There was an old soldier who had been long in the wars—so long, that he was quite out-at-elbows, and he did not know where to go to find a living. So he walked up moors, down glens, till at last he came to a farm, from which the good man had gone away to market. The wife of the farmer was a very foolish woman, who had been a widow when he married her; the farmer was foolish enough, too, and it is hard to say which of the two was the more foolish. When you've heard my tale you may decide.
Now before the farmer goes to market says he to his wife: "Here is ten pounds all in gold, take care of it till I come home." If the man had not been a fool he would never have given the money to his wife to keep. Well, off he went in his cart to market, and the wife said to herself: "I will keep the ten pounds quite safe from thieves;" so she tied it up in a rag, and she put the rag up the parlour chimney.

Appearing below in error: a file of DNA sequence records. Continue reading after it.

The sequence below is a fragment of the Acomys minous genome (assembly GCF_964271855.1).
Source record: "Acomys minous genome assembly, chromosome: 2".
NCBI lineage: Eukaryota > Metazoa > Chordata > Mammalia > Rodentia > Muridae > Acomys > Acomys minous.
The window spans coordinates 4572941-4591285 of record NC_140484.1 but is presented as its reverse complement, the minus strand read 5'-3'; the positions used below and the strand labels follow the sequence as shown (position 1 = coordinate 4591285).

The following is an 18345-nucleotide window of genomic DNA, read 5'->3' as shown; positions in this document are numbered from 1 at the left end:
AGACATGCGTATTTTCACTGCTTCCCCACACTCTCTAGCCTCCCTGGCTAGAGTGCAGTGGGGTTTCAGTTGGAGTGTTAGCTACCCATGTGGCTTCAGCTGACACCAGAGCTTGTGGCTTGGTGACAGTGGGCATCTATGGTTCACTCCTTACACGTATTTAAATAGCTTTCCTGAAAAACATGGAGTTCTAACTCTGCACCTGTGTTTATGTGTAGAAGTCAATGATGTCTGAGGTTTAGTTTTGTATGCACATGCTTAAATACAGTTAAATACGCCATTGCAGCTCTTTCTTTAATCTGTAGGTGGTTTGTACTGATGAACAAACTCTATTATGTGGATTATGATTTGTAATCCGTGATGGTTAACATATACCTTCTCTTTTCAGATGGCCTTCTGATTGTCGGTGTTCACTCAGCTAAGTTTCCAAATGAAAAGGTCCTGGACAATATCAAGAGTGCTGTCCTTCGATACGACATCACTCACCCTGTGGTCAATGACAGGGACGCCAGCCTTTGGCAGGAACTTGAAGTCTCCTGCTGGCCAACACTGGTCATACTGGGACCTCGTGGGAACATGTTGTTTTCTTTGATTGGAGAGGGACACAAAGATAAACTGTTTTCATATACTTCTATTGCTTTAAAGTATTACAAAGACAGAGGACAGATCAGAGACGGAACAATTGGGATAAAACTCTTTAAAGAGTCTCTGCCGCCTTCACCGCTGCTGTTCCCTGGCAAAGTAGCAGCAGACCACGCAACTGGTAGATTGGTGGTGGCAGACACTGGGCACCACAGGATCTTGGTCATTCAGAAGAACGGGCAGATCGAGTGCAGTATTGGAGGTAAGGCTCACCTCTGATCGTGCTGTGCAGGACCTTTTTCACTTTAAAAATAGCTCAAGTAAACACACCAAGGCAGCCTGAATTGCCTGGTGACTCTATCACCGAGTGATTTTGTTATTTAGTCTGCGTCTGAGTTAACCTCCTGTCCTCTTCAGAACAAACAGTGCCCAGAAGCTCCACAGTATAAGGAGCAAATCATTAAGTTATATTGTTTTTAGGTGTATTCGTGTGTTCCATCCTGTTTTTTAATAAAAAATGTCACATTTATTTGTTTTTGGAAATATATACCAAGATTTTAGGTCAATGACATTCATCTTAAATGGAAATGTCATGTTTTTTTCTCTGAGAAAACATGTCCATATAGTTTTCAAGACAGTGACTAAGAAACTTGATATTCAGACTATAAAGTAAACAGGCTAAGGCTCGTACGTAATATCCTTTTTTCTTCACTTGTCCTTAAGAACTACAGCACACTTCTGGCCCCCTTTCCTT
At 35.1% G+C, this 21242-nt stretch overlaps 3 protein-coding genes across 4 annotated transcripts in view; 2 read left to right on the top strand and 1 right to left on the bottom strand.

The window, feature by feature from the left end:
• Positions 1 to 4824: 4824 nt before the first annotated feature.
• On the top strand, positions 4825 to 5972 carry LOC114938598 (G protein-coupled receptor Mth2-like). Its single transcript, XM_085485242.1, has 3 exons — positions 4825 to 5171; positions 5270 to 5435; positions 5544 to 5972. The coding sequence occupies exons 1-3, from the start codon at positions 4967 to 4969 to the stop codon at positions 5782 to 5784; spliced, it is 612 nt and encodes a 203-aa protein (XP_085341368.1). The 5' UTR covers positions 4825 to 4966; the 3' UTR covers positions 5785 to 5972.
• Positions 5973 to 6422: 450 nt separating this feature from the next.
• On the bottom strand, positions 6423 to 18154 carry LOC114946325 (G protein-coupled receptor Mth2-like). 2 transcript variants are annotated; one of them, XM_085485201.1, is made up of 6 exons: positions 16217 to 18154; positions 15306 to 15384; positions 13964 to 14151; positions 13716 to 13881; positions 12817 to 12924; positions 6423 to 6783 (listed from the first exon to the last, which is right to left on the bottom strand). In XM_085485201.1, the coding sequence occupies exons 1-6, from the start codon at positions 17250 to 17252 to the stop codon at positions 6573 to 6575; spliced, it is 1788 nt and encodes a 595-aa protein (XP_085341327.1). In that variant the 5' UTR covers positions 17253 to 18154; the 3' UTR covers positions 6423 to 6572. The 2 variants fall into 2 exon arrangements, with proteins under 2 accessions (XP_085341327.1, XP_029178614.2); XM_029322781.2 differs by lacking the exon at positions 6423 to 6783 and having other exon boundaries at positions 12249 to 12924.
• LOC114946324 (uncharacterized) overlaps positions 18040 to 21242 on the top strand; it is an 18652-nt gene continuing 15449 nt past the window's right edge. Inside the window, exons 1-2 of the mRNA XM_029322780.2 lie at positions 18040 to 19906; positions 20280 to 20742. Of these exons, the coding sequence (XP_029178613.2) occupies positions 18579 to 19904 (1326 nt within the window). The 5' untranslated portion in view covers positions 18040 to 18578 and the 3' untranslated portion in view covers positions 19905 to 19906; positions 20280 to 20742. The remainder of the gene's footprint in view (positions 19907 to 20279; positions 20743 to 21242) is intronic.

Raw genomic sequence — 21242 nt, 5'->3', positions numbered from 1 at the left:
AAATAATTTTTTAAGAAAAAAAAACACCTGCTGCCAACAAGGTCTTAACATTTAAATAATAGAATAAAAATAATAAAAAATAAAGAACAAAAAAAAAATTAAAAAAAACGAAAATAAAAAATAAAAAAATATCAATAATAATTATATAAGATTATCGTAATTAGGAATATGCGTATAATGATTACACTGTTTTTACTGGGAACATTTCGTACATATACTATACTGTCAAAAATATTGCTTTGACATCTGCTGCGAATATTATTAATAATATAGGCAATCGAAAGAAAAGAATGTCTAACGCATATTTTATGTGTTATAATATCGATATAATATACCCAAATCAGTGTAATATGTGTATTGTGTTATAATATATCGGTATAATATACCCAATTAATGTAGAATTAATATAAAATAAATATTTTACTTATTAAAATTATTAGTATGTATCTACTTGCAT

"There," said she, "no thieves will ever find it now, that is quite sure."
Jack Hannaford, the old soldier, came and rapped at the door.
"Who is there?" asked the wife.
"Where do you come from?"
"Lord a' mercy! and maybe you've seen my old man there," alluding to her former husband.
"Yes, I have."
"And how was he a-doing?" asked the goody.
"But middling; he cobbles old shoes, and he has nothing but cabbage for victuals."
"Deary me!" exclaimed the woman. "Didn't he send a message to me?"
"Yes, he did," replied Jack Hannaford. "He said that he was out of leather, and his pockets were empty, so you were to send him a few shillings to buy a fresh stock of leather."
"He shall have them, bless his poor soul!" And away went the wife to the parlour chimney, and she pulled the rag with the ten pounds in it from the chimney, and she gave the whole sum to the soldier, telling him that her old man was to use as much as he wanted, and to send back the rest.
It was not long that Jack waited after receiving the money; he went off as fast as he could walk.